The Brightest Star in the Sky

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The Brightest Star in the Sky By Marian Keyes, book reviewMarian Keyes’ latest book, The Brightest Star in the Sky, is set in and around a multi-occupancy residential building, 66 Star Street, which as you’d expect is in Dublin. It follows the lives, loves, triumphs and disappointments of the residents, a mismatched bunch that I found hard to imagine sharing a roof. On the ground floor we find Maeve and Matt the young married couple who seem to be rather more clingy than might be expected and are harbouring a horrible secret that explains their rapidly revealed reliance on anti-depressants. Heading to the upper floors we meet Jemima, the elderly protestant who lives with her dog and is temporarily putting up her pretty-boy catholic foster-son Fionn whilst he makes a gardening programme for a television channel. Jemima is a part time telephone psychic, a complete fraud of course, but one with a good heart. We also find aggressive, gobby, angry little Lydia, sharing a flat with two terribly serious Poles called Jan and Andrei and driving taxis to pay her rent. What’s HER problem, you’re sure to think, and of course that’s what you’re supposed to think and of course Marian will reveal all if you keep reading. At the top of the house lives Katie, successful music PR with an on again-off again relationship with fabulously wealthy business man Connal, the man who came to takeover the company she works for and spends most of his life on slash and burn raids all over the world making him a good ‘catch’ but utterly unreliable. It’s not for nothing that her colleagues nick named him Connal the Barbarian.

So far, so fairly predictable. I could live with this set up if I thought it was going to develop intriguingly. What I couldn’t live with from the very offset was the narrator. The story is told by a mystical observing force, nipping in and out of their flats, in and out of their minds and hovering about. We’re not sure what it is until very near the end but it irritated the pants off me. Was it a star (as the title perhaps suggested) or a benign spirit of some kind? Plough on through 600 pages or so and you’ll find out and possibly wish you hadn’t bothered. Combined with this irritating little voice telling the story is another massively irritating affectation – the chapters are numbered for days and they’re counted backwards. If that wasn’t annoying enough, multiple chapters have the same name so make sure you’ve got a book mark or are happy dog-earing your page corners. I was at least 200 pages in before I realised that I still didn’t give a damn about a single character in the book.

“Why do writers choked on success all seem to want to do a J.K. Rowling and make every book fatter than the last?”

It’s not all totally annoying. I found some of the things the residents did very amusing or interesting. Unravelling the secret of the depression on the ground floor was intriguing and the eventual apparent divine retribution on the villain of the piece did have me keen to punch the air and shout “Take that you bastard” though it was of course ridiculous how things played out. I loved the intensity of Lydia’s anger and her passion for trying to bring justice to her aging mother when nobody would listen to her concerns, just as I enjoyed the passion of her coupling with a man she allegedly hated and her contempt for another man trying far too hard to win her over. I found Katie on the top floor ludicrous in her 4 inch heels and her silly job PR-ing for rock stars and really didn’t give a hoot whether she and Connal ever patched things up. Fionn, was fluffy and Andrei’s prissy magnet-kneed girlfriend Rosie was laughably awful. Jemima was strangely compelling in last 100 pages or so but it was a hard slog to get that far.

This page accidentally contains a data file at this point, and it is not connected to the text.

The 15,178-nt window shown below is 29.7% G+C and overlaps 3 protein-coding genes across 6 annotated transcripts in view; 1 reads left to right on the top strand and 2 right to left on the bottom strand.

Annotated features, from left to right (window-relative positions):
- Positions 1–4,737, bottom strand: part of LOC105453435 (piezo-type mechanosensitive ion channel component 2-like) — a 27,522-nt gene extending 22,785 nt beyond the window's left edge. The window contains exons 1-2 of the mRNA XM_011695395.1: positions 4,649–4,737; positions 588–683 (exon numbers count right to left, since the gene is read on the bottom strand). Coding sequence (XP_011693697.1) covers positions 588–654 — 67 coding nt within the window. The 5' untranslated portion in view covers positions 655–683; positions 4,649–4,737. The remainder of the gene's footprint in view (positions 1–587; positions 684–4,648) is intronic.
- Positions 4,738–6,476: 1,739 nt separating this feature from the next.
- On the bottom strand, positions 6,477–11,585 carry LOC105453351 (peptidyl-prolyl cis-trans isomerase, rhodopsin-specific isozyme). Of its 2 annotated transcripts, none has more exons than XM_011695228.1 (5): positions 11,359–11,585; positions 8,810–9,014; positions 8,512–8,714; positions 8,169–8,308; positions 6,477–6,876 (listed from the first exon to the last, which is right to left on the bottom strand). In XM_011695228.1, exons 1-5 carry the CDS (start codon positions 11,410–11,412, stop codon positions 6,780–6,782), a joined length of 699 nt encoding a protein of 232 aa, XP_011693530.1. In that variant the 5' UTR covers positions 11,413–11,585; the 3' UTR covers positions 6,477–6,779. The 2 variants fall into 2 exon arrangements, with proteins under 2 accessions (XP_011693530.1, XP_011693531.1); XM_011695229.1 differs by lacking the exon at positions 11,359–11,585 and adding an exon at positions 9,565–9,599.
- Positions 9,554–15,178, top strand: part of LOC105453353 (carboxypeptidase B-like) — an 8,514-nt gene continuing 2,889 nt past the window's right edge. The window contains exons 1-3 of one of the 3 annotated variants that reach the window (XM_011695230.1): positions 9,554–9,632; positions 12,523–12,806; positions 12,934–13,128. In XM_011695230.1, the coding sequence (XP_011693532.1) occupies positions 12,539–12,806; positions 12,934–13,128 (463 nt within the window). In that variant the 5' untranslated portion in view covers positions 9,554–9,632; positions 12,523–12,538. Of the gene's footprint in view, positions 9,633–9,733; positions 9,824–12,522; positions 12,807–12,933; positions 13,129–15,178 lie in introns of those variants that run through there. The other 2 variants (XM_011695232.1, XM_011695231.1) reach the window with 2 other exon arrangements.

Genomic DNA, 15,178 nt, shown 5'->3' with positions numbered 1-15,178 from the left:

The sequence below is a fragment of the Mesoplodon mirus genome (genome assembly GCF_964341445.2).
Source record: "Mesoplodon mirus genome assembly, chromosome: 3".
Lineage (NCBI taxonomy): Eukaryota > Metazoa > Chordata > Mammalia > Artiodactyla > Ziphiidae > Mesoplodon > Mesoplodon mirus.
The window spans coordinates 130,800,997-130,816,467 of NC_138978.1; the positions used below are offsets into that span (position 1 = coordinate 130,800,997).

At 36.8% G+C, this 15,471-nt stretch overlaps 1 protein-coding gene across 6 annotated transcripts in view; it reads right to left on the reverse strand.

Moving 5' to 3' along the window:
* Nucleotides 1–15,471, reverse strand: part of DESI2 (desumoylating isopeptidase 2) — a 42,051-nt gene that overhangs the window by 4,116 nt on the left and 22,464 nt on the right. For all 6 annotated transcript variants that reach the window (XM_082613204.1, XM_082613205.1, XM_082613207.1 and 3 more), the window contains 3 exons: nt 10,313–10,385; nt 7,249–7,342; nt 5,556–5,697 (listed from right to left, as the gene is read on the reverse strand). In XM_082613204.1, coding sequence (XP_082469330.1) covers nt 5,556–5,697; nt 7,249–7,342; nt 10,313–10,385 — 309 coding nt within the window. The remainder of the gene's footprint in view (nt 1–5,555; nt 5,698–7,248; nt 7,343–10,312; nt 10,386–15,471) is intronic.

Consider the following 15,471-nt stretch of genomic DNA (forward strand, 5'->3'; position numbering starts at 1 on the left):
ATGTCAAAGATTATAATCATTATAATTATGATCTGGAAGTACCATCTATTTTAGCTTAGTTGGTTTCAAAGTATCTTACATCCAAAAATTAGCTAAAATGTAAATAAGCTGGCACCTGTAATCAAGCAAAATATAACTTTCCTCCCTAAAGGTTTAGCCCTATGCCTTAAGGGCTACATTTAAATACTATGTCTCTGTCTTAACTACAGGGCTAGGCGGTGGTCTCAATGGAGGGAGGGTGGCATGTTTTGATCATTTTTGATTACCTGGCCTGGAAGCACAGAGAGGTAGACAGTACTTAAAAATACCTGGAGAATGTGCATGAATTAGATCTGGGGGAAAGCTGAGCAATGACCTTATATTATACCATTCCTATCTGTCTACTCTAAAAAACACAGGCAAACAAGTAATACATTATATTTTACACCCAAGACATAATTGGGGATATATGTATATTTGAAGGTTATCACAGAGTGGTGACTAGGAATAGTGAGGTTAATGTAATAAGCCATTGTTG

What is it with fat books? Why do writers choked on success all seem to want to do a J.K. Rowling and make every book fatter than the last? There’s a good 250 page novel tucked inside Brightest Star in the Sky but it’s carrying 350 pages of flab that really should have been shed. It’s far too big for a beach read, too heavy for dipping into on public transport and it’s basically just not worth the effort. After about 15 years of loyalty, I’ve had enough. Marian’s just been dumped – sorry love but you’re off my reading list for good and the books off to another charity shop since that’s the only good I can see coming out of it.


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Brightest Star in the Sky (The)
by Marian Keyes

One Comment on "The Brightest Star in the Sky"

  1. Vladimir
    Vladimir
    25/08/2010 at 16:39 Permalink

    After this experience I think you are ready to buy an ebook reader…

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Written by koshkha
koshkha

Koshkha has a busy international job that gives her lots of time sitting on planes and in hotel rooms reading books. Despite averaging about 3 books a week, she probably has enough on her ‘to be read’ shelves to keep her going for a good few years and that still doesn’t stop her scouring the second hand books shops and boot-fairs of the land for more. At weekends she lives with her very lovely husband and three cats, but during the week she lives alone like a mad spinster aunt. She will read just about anything about or set in India, despises chick-lit, doesn’t ‘get’ sci fi and vampire ‘stuff’ and has just ordered a Kindle despite swearing blind that she never would.

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